2015 Ford F-150
Ford’s all-new, aluminum F-150
Published May/June 2015

Ford’s Industry-Changing Move

How Ford secretly tested its new aluminum 2015 F-150

BYJim Prueter
For 37 straight years, the Ford F-150 has been the best-selling truck in America — and, for 32 years, the best-selling vehicle in America. And now, for the 2015 model year, Ford has made a dramatic, expensive, and potentially industry-changing move by giving the company’s crown jewel a lighter, all-aluminum body. 
 
But why change the body composition? With ever-rising fuel-economy standards, Ford wanted to build a truck that is stronger and more capable, yet lighter. The new all-aluminum F-150 is roughly 770 pounds lighter than its predecessor, so we’re talking about fuel savings amounting to millions of gallons of gasoline. 
 
The F-150 accounts for one out of every four Ford products sold in the United States, so the switch is a huge move for the company. If the bet pays off, Ford could gain an even more commanding lead in the highly profitable truck market, where it currently holds a 40 percent market share. 
 
To ensure the experiment would work, Ford had to put the aluminum body through the paces. Testing and disguising prototypes is nothing new; auto manufacturers often camouflage new vehicles to obscure them from the public during development. But with the new F-150, Ford went a step further, hiding the truck in plain sight. 
 
How Ford Pulled It Off
Back in 2011, Ford built six examples of the then-current-generation F-150, using aluminum for the most used and abused part of the truck: the rear cargo box. Ford’s three best fleet customers — a construction company in Pennsylvania and Alabama, a utility company in North Carolina, and a gold mine in Nevada — each received two of those trucks. All six looked like standard 2011 F-150s. Without revealing specifics, Ford told the customers that some element of the trucks was being tested, and to use them as they would any other truck in the fleet.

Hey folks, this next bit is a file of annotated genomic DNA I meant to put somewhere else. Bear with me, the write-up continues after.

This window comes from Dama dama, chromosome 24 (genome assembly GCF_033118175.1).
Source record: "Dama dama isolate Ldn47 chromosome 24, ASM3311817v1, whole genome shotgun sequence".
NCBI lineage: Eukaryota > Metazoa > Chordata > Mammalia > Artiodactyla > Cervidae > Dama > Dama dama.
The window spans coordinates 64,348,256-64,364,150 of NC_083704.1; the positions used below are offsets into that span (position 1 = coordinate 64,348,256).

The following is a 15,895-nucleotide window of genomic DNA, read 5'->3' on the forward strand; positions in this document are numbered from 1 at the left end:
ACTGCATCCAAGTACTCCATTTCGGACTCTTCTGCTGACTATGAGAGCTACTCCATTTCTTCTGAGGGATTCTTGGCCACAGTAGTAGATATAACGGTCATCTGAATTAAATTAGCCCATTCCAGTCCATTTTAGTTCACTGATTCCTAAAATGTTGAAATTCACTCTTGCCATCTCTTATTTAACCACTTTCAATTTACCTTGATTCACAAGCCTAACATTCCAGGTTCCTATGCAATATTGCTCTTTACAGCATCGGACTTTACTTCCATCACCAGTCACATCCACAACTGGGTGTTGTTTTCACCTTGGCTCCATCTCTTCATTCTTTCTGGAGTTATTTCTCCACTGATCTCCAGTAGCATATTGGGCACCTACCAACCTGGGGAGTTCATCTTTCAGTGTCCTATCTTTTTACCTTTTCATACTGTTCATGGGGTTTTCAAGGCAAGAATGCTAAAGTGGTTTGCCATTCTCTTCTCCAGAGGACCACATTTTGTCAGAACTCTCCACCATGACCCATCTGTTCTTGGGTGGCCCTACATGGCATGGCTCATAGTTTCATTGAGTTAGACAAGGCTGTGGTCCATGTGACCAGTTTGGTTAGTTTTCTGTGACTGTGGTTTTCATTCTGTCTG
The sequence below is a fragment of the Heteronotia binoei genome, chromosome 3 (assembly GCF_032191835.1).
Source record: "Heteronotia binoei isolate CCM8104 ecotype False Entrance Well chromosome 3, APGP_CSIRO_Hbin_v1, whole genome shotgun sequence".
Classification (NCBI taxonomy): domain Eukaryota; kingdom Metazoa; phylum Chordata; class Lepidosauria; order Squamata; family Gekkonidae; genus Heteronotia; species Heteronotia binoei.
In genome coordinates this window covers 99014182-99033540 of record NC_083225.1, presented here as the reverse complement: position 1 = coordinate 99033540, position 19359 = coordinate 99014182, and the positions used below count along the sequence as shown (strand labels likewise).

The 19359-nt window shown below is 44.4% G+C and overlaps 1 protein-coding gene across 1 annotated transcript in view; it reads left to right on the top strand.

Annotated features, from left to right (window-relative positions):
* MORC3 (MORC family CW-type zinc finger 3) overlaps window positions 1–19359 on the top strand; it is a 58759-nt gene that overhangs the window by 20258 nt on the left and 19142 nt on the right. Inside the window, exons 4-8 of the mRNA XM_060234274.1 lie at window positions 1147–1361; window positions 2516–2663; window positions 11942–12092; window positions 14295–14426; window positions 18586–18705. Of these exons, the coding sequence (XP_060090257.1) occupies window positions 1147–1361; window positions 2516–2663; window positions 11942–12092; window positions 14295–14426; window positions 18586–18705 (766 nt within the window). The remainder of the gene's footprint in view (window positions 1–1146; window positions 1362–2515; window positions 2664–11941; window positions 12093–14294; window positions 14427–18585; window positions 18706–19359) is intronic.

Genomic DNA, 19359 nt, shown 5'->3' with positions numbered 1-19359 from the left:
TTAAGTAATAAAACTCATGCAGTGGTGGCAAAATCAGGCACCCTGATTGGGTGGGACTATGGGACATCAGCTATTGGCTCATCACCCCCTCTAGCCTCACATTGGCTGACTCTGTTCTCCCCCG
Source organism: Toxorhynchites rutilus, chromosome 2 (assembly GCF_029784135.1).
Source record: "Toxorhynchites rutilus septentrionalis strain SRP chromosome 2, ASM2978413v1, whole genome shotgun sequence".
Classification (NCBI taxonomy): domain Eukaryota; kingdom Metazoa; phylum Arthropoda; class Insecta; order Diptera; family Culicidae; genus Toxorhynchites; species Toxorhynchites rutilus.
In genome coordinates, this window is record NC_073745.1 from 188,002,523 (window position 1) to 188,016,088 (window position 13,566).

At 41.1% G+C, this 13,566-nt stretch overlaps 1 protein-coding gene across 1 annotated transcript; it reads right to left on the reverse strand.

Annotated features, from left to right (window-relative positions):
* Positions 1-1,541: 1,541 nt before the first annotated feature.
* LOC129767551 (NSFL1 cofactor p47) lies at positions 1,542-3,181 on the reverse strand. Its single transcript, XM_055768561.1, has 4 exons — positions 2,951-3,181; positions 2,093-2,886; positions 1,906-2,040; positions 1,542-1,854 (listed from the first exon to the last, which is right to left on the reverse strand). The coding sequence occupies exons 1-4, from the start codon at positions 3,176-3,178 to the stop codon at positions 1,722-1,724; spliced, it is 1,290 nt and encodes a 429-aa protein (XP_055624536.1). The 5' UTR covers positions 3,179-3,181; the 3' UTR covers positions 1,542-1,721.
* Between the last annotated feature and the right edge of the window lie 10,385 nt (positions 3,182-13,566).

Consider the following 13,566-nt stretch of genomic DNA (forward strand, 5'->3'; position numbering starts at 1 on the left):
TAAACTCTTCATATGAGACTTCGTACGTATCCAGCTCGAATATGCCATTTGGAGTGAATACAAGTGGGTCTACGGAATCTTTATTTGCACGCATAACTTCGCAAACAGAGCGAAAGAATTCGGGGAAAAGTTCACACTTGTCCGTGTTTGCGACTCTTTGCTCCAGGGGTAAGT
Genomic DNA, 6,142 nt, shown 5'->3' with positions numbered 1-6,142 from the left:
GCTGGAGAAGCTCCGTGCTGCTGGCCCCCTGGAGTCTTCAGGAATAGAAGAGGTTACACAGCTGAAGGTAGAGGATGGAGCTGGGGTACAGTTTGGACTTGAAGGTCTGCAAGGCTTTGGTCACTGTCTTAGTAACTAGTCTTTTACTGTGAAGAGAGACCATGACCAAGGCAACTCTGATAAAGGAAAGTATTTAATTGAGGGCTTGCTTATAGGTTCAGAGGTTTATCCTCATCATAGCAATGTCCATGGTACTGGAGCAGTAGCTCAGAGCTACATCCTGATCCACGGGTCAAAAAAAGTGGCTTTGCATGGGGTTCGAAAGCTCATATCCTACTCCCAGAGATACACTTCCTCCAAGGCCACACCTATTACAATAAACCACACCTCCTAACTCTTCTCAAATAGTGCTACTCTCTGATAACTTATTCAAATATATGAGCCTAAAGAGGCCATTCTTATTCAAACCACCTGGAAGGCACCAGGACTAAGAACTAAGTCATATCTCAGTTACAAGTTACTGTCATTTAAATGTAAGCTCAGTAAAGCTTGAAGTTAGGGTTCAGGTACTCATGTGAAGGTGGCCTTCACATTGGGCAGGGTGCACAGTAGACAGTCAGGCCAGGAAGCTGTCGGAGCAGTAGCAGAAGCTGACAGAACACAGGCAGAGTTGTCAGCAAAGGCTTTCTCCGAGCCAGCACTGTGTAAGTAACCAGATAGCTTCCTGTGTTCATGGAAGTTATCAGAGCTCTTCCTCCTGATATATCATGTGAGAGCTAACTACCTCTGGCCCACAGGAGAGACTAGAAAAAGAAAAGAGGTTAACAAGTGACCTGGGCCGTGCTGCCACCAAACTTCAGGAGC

Wearing requisite steel-toed work boots, I toured Cortez gold mine some 70 miles southwest of Elko, Nevada, a recipient of two of the disguised F-150s. The massive open-air and underground mining excavation operates 24/7 (sans Thanksgiving and Christmas), covers more than a thousand square miles, and is supported by 1,300 workers and several hundred contractors. 
 
Last year, Barrick, the company that runs Cortez, mined 1.34 million ounces of gold, worth about $1.68 billion at today’s prices. In addition to monster Liebherr T282B dump trucks — each costing about $5 million and big enough to hold up to 300 tons of material — the company has about 300 Ford trucks in continuous use.
 
The test F-150s, secretly fitted with military-grade aluminum cargo beds, were used by the survey team, the first to arrive at a post-blasting site. This means a pounding drive over extremely hazardous routes and torturous raw surfaces strewn with mud and sharp granite. As if that weren’t enough, every manner of heavy mining equipment was thrown into the cargo bed. These trucks took a beating far beyond what any average F-150 endures.
 
Because aluminum is lighter than steel, Ford was able to use thicker sheet aluminum, making the new F-150 stronger and more dent-resistant than the old steel-bodied trucks. 
 
The Result
After much more than 100,000 miles and three years of use and abuse, you’d struggle to tell the difference between the regular Ford trucks and the two aluminum F-150s in terms of dents, dings, and scrapes. And the aluminum trucks showed zero signs of rust or corrosion, even in the areas of the bed where the paint was scratched to bare metal. 
 
Understanding that customers will liken the strength of aluminum to that of a beer can, Ford put the trucks through testing far beyond the norm, conducting more than 10 million miles of combined real-world and simulated tests. They towed bulging trailers across 120-degree deserts and hauled fully loaded beds up mountainsides in sub-zero weather. They even ran the 2013 Baja 1000 in a disguised aluminum F-150 — a risky move that seems to have paid off.
 
With a base price of $25,420, the aluminum 2015 Ford F-150 is now in dealer showrooms, and the standard-body F-150 has been discontinued. From my perspective as an industry observer, not a truck owner, it looks less like a gamble and more like a brilliant strategic move. But we won’t really know how well the torture-testing paid off until the sales numbers start rolling in.
JIM PRUETER, an automotive writer based in Phoenix, has provided reviews and advice about cars for more than 20 years.
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